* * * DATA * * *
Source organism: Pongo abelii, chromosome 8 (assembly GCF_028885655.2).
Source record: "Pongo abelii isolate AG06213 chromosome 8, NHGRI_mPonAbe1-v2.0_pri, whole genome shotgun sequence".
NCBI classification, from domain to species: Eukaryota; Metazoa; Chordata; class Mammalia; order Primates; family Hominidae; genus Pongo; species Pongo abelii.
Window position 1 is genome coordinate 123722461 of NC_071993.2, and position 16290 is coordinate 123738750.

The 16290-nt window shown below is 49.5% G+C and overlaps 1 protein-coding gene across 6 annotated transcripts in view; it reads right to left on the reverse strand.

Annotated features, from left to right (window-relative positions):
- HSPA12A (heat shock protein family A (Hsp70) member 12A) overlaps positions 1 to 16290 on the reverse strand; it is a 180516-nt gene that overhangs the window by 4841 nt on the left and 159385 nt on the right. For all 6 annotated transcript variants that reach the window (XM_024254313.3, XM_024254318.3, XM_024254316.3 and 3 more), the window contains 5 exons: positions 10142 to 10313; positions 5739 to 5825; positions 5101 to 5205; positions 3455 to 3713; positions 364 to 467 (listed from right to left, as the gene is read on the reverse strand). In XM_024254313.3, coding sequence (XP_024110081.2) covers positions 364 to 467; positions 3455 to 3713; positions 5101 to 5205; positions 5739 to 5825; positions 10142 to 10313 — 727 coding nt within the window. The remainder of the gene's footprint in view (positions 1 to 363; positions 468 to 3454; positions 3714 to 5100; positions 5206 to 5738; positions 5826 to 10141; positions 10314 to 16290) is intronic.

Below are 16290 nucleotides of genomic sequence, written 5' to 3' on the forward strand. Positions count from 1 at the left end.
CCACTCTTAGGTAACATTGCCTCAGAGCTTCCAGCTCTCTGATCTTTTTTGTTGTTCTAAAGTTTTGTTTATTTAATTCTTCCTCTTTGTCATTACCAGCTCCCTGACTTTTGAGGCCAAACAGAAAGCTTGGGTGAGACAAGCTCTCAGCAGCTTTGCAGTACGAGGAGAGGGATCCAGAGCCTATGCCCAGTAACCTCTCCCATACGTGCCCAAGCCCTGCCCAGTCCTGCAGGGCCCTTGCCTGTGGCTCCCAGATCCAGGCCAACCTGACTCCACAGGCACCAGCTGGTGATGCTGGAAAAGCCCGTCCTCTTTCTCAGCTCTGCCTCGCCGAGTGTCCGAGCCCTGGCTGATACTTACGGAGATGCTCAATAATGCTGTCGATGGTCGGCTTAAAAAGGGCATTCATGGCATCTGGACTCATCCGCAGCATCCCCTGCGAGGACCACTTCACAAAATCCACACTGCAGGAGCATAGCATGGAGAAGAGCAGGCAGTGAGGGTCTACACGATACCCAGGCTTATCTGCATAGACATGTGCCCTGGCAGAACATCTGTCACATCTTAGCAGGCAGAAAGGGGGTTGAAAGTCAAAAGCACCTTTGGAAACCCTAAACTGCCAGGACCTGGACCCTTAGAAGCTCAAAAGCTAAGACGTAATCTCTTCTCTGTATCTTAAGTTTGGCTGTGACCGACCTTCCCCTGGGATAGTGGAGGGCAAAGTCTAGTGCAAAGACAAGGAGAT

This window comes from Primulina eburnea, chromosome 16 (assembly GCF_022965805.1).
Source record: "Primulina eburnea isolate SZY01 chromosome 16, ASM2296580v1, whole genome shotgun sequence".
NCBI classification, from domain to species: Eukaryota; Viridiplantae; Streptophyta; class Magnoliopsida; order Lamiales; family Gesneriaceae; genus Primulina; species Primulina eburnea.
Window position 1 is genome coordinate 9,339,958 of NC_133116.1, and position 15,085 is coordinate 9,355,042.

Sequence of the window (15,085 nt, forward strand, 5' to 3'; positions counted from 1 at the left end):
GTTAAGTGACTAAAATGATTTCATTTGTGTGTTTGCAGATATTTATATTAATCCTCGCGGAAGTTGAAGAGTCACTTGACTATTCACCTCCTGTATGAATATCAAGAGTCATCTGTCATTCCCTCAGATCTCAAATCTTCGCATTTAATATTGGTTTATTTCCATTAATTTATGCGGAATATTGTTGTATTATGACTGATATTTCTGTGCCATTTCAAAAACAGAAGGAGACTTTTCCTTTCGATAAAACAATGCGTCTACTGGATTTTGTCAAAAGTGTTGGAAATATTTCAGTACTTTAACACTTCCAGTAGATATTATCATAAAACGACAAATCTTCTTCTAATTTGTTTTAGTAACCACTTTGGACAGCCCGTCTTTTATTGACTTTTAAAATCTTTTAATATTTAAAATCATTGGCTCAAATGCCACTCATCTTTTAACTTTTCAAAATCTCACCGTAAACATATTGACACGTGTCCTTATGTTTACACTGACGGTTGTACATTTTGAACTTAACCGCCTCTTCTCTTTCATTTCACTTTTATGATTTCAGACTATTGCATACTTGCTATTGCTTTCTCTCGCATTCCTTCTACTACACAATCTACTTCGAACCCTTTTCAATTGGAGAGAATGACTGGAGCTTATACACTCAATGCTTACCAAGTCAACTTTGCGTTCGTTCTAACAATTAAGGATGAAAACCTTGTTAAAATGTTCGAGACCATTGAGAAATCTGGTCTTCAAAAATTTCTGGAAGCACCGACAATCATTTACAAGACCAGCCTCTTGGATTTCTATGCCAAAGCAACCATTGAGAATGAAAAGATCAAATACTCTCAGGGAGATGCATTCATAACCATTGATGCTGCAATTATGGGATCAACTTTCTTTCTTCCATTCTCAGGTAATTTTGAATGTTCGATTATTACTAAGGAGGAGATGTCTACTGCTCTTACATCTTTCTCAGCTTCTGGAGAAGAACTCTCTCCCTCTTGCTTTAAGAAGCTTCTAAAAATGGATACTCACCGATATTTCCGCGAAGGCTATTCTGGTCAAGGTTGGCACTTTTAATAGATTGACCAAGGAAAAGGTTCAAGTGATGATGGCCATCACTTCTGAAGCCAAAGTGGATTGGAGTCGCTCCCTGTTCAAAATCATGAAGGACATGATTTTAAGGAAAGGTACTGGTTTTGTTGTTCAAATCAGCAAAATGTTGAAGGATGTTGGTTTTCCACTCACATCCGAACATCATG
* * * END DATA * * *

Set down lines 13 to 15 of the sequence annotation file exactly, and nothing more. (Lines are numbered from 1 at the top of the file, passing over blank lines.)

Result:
Window position 1 is genome coordinate 9,339,958 of NC_133116.1, and position 15,085 is coordinate 9,355,042.

Sequence of the window (15,085 nt, forward strand, 5' to 3'; positions counted from 1 at the left end):
GTTAAGTGACTAAAATGATTTCATTTGTGTGTTTGCAGATATTTATATTAATCCTCGCGGAAGTTGAAGAGTCACTTGACTATTCACCTCCTGTATGAATATCAAGAGTCATCTGTCATTCCCTCAGATCTCAAATCTTCGCATTTAATATTGGTTTATTTCCATTAATTTATGCGGAATATTGTTGTATTATGACTGATATTTCTGTGCCATTTCAAAAACAGAAGGAGACTTTTCCTTTCGATAAAACAATGCGTCTACTGGATTTTGTCAAAAGTGTTGGAAATATTTCAGTACTTTAACACTTCCAGTAGATATTATCATAAAACGACAAATCTTCTTCTAATTTGTTTTAGTAACCACTTTGGACAGCCCGTCTTTTATTGACTTTTAAAATCTTTTAATATTTAAAATCATTGGCTCAAATGCCACTCATCTTTTAACTTTTCAAAATCTCACCGTAAACATATTGACACGTGTCCTTATGTTTACACTGACGGTTGTACATTTTGAACTTAACCGCCTCTTCTCTTTCATTTCACTTTTATGATTTCAGACTATTGCATACTTGCTATTGCTTTCTCTCGCATTCCTTCTACTACACAATCTACTTCGAACCCTTTTCAATTGGAGAGAATGACTGGAGCTTATACACTCAATGCTTACCAAGTCAACTTTGCGTTCGTTCTAACAATTAAGGATGAAAACCTTGTTAAAATGTTCGAGACCATTGAGAAATCTGGTCTTCAAAAATTTCTGGAAGCACCGACAATCATTTACAAGACCAGCCTCTTGGATTTCTATGCCAAAGCAACCATTGAGAATGAAAAGATCAAATACTCTCAGGGAGATGCATTCATAACCATTGATGCTGCAATTATGGGATCAACTTTCTTTCTTCCATTCTCAGGTAATTTTGAATGTTCGATTATTACTAAGGAGGAGATGTCTACTGCTCTTACATCTTTCTCAGCTTCTGGAGAAGAACTCTCTCCCTCTTGCTTTAAGAAGCTTCTAAAAATGGATACTCACCGATATTTCCGCGAAGGCTATTCTGGTCAAGGTTGGCACTTTTAATAGATTGACCAAGGAAAAGGTTCAAGTGATGATGGCCATCACTTCTGAAGCCAAAGTGGATTGGAGTCGCTCCCTGTTCAAAATCATGAAGGACATGATTTTAAGGAAAGGTACTGGTTTTGTTGTTCAAATCAGCAAAATGTTGAAGGATGTTGGTTTTCCACTCACATCCGAACATCATG